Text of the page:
Published in The Nation • April 7, 2008
We might wonder why no Democratic Party contender for the presidency has invoked the memory of the New Deal and its unprecedented series of laws aimed at helping people in need. The New Deal was tentative, cautious, bold enough to shake the pillars of the system but not to replace them.
Published by ZCommunications • April 2, 2008
We might wonder why no Democratic Party contender for the presidency has invoked the memory of the New Deal and its unprecedented series of laws aimed at helping people in need. The New Deal was tentative, cautious, bold enough to shake the pillars of the system but not to replace them. It created many jobs but left 9 million unemployed. It built public housing but not nearly enough. It helped large commercial farmers but not tenant farmers. Excluded from its programs were the poorest of the poor, especially blacks. As farm laborers, migrants or domestic workers, they didn’t qualify for unemployment insurance, a minimum wage, Social Security or farm subsidies.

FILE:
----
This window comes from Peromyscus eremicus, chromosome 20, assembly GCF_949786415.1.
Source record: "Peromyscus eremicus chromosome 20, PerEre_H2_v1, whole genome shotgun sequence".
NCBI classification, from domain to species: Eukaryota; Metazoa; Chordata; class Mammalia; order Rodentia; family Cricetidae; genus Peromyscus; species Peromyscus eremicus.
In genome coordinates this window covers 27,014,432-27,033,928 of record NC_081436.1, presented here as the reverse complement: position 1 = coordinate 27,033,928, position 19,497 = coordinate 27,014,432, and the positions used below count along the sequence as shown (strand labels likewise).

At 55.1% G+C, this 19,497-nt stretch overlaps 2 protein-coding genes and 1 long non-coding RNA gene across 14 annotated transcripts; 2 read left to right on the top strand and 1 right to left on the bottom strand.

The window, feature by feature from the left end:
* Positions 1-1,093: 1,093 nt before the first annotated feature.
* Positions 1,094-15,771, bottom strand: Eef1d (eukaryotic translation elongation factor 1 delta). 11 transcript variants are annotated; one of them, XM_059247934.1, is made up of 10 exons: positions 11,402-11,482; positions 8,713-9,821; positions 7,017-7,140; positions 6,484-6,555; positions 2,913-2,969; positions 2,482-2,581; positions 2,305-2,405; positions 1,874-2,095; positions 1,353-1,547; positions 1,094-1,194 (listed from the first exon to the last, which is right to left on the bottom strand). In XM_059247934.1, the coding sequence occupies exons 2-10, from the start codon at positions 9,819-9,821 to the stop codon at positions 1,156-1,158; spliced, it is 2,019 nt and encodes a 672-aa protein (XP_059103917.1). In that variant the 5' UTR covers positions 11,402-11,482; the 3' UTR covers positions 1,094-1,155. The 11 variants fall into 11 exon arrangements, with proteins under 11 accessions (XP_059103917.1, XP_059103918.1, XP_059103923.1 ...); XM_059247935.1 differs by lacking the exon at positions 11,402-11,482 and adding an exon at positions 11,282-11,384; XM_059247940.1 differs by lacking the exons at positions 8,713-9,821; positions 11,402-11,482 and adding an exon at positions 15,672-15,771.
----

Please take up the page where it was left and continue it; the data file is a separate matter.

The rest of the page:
Still, in today’s climate of endless war and uncontrolled greed, drawing upon the heritage of the 1930s would be a huge step forward.Read More...
Published in The Progressive • March 5, 2008
Now that Ohio and Texas are over, can we take a deep breath and come to our senses?
Election fever has seized the country, as it does every four years.
We have all been brought up to believe that voting is crucial in determining our destiny, that the most important act a citizen can engage in is to go to the polls and choose one of the two candidates who have already been chosen for us.